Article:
With all the adulation legitimately directed toward Aretha Franklin since her death last year at 76, it’s easy to forget that there were low points in her extraordinary career, even though they were far overshadowed by the high points.
In the mid-1970s, however, there was a time when it appeared that pop music had bypassed the woman who had been crowned the Queen of Soul for her exceptional recordings and concert performances in the 1960s.
After reaching No. 3 on the Billboard Hot 100 singles chart with her 1973 hit “Until You Come Back to Me (That’s What I’m Gonna Do),” Franklin’s name fell out of the upper reaches of that chart to the point where the best she could do five years later was No. 103 with the single “Almighty Fire (Woman of the Future).”
By that time, Franklin appeared to be headed into the ranks of women of the past. That’s when she put in a call to music mogul Clive Davis.
“I met her back in 1979 when it was after she was already the Queen of Soul,” Davis told The Times recently. “I mean, she was already a national treasure.
“But the last two albums that she had done after her incredible partnership with [veteran Atlantic Records producer] Jerry Wexler — with all the classic, wonderful records, they made together — she was no longer working with Jerry, and she had done two albums that had not done great,” he recalled. “Her contract with Atlantic was coming to a close, and that’s when she called me.”
Davis at the time was in the process of building a new label, Arista Records, which he started in 1974 after being fired from his post as an executive at Columbia Records. Out of the gate Arista scored monster hit singles by Barry Manilow, and Davis also made prestige signings of revered English rock band the Kinks, rising punk-poet Patti Smith, the Grateful Dead and also helped revitalize pop-R&B singer Dionne Warwick’s career.
But he thought Franklin would add the kind of star power he needed to compete with the dominant major labels of the time, and he felt that Franklin’s artistry was still viable, if she were paired with the right songs.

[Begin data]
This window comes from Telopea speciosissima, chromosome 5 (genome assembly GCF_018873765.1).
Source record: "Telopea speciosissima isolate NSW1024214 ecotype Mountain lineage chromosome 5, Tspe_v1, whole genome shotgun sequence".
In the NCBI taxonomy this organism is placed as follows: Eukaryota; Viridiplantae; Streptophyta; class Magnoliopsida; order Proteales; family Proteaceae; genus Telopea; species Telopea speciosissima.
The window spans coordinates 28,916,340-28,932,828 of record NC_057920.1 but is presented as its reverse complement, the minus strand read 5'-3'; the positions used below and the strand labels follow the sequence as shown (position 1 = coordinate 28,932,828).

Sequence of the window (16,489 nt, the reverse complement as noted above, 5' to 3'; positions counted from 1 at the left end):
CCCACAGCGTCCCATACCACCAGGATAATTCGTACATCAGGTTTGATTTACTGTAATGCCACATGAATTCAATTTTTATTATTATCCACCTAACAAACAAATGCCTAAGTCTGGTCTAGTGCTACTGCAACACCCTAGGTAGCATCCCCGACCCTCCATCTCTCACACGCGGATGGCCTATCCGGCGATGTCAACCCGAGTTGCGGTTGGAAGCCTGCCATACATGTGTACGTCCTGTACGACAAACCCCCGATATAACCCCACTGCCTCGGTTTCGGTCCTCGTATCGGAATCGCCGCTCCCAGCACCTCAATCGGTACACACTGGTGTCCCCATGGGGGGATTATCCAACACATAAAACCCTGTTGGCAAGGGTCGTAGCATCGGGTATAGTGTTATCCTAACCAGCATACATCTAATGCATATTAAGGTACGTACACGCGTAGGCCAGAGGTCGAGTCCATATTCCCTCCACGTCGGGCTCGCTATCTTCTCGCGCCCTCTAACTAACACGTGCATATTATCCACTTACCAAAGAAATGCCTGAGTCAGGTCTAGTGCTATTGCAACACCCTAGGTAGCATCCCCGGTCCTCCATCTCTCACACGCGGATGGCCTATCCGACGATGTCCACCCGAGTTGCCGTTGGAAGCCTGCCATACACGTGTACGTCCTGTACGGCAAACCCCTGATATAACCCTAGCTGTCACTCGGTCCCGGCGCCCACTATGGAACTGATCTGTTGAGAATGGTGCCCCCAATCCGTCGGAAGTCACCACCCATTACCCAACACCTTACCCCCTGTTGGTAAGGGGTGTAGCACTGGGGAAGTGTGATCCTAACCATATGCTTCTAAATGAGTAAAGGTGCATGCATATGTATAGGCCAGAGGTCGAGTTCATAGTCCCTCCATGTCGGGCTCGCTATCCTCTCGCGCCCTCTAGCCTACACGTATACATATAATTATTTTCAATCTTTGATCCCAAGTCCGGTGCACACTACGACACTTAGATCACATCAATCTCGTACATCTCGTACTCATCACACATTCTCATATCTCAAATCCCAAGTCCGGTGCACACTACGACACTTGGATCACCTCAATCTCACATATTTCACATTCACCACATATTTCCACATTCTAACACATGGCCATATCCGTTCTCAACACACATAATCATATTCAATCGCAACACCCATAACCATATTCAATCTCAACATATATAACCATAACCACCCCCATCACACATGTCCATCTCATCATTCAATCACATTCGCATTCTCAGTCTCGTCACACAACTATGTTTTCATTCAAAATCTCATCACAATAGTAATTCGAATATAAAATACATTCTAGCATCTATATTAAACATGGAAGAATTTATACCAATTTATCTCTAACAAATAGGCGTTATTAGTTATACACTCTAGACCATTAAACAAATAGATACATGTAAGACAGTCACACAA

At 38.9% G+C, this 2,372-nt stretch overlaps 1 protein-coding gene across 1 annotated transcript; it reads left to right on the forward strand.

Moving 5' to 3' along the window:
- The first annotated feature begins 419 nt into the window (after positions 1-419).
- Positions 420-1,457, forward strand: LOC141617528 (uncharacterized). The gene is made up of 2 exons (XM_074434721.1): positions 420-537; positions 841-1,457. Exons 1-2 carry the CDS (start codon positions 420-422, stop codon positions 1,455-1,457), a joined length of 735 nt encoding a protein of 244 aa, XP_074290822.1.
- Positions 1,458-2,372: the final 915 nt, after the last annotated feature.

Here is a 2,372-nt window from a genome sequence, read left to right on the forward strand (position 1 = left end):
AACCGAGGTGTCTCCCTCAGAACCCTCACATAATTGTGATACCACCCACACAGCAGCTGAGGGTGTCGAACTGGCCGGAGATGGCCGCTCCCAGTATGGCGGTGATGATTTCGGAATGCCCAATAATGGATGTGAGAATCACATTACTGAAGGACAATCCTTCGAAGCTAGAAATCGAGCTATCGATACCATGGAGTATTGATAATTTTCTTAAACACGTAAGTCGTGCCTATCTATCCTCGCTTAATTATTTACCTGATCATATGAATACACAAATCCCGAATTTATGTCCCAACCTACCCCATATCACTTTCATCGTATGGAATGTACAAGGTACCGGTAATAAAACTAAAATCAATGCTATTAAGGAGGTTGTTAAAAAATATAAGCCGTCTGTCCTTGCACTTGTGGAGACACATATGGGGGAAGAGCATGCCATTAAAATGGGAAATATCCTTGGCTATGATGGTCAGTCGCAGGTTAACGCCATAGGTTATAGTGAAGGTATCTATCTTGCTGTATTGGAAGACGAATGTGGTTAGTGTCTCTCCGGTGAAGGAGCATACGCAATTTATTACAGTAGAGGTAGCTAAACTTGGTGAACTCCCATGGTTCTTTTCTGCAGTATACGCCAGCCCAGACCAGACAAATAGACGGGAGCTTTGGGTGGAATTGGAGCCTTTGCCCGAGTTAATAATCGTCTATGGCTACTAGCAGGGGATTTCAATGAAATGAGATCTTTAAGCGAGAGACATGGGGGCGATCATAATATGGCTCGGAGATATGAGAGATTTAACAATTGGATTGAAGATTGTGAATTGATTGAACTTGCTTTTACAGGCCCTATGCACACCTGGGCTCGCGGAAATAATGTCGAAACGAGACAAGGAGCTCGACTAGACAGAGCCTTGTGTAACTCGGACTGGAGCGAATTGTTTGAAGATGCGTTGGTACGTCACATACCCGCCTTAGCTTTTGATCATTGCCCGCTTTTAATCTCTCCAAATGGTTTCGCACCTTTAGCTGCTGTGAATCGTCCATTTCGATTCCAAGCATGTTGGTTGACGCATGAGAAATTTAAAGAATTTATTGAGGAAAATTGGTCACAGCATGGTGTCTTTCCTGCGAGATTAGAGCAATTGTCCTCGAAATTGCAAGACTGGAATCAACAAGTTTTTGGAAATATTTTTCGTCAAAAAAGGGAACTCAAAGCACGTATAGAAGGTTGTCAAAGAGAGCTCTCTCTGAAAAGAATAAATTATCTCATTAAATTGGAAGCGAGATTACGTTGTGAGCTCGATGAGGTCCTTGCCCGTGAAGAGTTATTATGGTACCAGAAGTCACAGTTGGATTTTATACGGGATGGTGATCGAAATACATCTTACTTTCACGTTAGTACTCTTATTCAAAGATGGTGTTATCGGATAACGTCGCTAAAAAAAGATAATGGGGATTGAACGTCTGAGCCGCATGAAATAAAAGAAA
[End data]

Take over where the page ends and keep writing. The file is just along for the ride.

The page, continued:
“Aretha had noticed that Dionne had a huge comeback [in 1979] with ‘I’ll Never Love This Way Again’ and ‘Déjà Vu,’ both of which won Grammys and she sold platinum or multiple platinum,” Davis said. “Aretha had seen that and she was looking for a new collaborator.”
Long story short, Franklin joined Arista and soon started moving back up the pop and R&B charts with hits including “Freeway of Love,” “Who’s Zoomin’ Who,” “Sisters Are Doin’ It for Themselves” (her duet with then red-hot Eurythmics singer Annie Lennox) and “I Knew You Were Waiting (For Me)” in tandem with George Michael. The latter gave Franklin only the second No. 1 Billboard Hot 100 hit of her career, two decades after “Respect” in 1967.
Davis said they not only forged a successful professional collaboration during her years with Arista, but also a close friendship. During her time living on the West Coast in Encino, she would periodically invite Davis to her home and cook dinner for him.
That’s the backdrop to his role in helping organize Sunday’s all-star tribute, “Aretha! A Grammy Celebration for the Queen of Soul” airing on CBS-TV and overseen by veteran Grammy Awards telecast executive producer Ken Ehrlich.
The talent lineup for the show includes Jennifer Hudson, Alicia Keys, Kelly Clarkson, Celine Dion, Patti LaBelle, Janelle Monae, Yolanda Adams, Shirley Caesar, Alessia Cara, BeBe Winans, SZA, Chloe and Halle and male artists as well: John Legend, Common and Rob Thomas. The host is actor, comedian and filmmaker Tyler Perry.
Davis confessed that it was difficult for him setting foot in the Shrine Auditorium in Los Angeles for the taping of the show a few weeks before the 2019 Grammy Awards.
“This [concept for an all-star salute] came up when Aretha was healthy, and so I called her to get her permission,” Davis said. “She was thrilled with the idea of artists performing her classics in a live setting. She and I had several conversations before I learned of the serious battle [with illness] that she would be facing.”
“So it certainly was with mixed emotion that I approached the Shrine when the concert was actually taking place,” he said.